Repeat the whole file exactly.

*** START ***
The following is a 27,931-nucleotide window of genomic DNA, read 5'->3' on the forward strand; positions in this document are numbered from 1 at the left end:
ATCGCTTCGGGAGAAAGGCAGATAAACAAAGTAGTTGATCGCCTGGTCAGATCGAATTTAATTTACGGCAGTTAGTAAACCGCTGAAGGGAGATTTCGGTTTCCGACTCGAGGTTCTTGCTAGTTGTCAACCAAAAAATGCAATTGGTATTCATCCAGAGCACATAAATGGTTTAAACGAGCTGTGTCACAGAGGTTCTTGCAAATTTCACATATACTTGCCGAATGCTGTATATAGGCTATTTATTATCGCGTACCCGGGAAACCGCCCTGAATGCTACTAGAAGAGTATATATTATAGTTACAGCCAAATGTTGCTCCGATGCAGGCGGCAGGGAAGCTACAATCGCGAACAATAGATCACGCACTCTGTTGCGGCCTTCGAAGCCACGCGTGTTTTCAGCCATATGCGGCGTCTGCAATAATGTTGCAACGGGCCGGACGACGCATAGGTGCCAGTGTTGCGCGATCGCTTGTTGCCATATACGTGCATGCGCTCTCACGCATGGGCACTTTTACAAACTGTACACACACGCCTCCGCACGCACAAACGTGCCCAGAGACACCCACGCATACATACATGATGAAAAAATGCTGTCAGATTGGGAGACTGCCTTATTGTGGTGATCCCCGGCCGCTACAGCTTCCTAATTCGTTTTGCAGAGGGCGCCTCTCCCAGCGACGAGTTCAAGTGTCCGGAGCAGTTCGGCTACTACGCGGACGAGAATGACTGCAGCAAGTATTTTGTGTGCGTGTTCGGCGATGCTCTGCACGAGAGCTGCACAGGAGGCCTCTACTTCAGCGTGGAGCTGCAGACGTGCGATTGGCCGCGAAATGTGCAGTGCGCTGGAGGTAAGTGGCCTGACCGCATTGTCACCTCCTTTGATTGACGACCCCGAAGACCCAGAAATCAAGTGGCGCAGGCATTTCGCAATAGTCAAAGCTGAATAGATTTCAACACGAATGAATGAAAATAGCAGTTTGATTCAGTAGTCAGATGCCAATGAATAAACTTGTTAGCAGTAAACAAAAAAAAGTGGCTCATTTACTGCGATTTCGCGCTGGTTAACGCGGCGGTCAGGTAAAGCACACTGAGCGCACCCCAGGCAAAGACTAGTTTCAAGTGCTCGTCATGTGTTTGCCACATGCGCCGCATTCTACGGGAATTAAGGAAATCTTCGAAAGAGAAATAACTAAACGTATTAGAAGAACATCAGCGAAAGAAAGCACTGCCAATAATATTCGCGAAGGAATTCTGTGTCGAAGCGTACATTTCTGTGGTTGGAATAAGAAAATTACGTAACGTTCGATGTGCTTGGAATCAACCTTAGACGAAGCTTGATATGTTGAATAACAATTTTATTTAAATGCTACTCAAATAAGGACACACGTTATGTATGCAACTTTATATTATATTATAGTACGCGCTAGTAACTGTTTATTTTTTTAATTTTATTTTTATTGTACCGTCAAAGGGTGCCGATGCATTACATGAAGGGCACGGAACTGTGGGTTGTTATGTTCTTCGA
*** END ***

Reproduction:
The following is a 27,931-nucleotide window of genomic DNA, read 5'->3' on the forward strand; positions in this document are numbered from 1 at the left end:
ATCGCTTCGGGAGAAAGGCAGATAAACAAAGTAGTTGATCGCCTGGTCAGATCGAATTTAATTTACGGCAGTTAGTAAACCGCTGAAGGGAGATTTCGGTTTCCGACTCGAGGTTCTTGCTAGTTGTCAACCAAAAAATGCAATTGGTATTCATCCAGAGCACATAAATGGTTTAAACGAGCTGTGTCACAGAGGTTCTTGCAAATTTCACATATACTTGCCGAATGCTGTATATAGGCTATTTATTATCGCGTACCCGGGAAACCGCCCTGAATGCTACTAGAAGAGTATATATTATAGTTACAGCCAAATGTTGCTCCGATGCAGGCGGCAGGGAAGCTACAATCGCGAACAATAGATCACGCACTCTGTTGCGGCCTTCGAAGCCACGCGTGTTTTCAGCCATATGCGGCGTCTGCAATAATGTTGCAACGGGCCGGACGACGCATAGGTGCCAGTGTTGCGCGATCGCTTGTTGCCATATACGTGCATGCGCTCTCACGCATGGGCACTTTTACAAACTGTACACACACGCCTCCGCACGCACAAACGTGCCCAGAGACACCCACGCATACATACATGATGAAAAAATGCTGTCAGATTGGGAGACTGCCTTATTGTGGTGATCCCCGGCCGCTACAGCTTCCTAATTCGTTTTGCAGAGGGCGCCTCTCCCAGCGACGAGTTCAAGTGTCCGGAGCAGTTCGGCTACTACGCGGACGAGAATGACTGCAGCAAGTATTTTGTGTGCGTGTTCGGCGATGCTCTGCACGAGAGCTGCACAGGAGGCCTCTACTTCAGCGTGGAGCTGCAGACGTGCGATTGGCCGCGAAATGTGCAGTGCGCTGGAGGTAAGTGGCCTGACCGCATTGTCACCTCCTTTGATTGACGACCCCGAAGACCCAGAAATCAAGTGGCGCAGGCATTTCGCAATAGTCAAAGCTGAATAGATTTCAACACGAATGAATGAAAATAGCAGTTTGATTCAGTAGTCAGATGCCAATGAATAAACTTGTTAGCAGTAAACAAAAAAAAGTGGCTCATTTACTGCGATTTCGCGCTGGTTAACGCGGCGGTCAGGTAAAGCACACTGAGCGCACCCCAGGCAAAGACTAGTTTCAAGTGCTCGTCATGTGTTTGCCACATGCGCCGCATTCTACGGGAATTAAGGAAATCTTCGAAAGAGAAATAACTAAACGTATTAGAAGAACATCAGCGAAAGAAAGCACTGCCAATAATATTCGCGAAGGAATTCTGTGTCGAAGCGTACATTTCTGTGGTTGGAATAAGAAAATTACGTAACGTTCGATGTGCTTGGAATCAACCTTAGACGAAGCTTGATATGTTGAATAACAATTTTATTTAAATGCTACTCAAATAAGGACACACGTTATGTATGCAACTTTATATTATATTATAGTACGCGCTAGTAACTGTTTATTTTTTTAATTTTATTTTTATTGTACCGTCAAAGGGTGCCGATGCATTACATGAAGGGCACGGAACTGTGGGTTGTTATGTTCTTCGA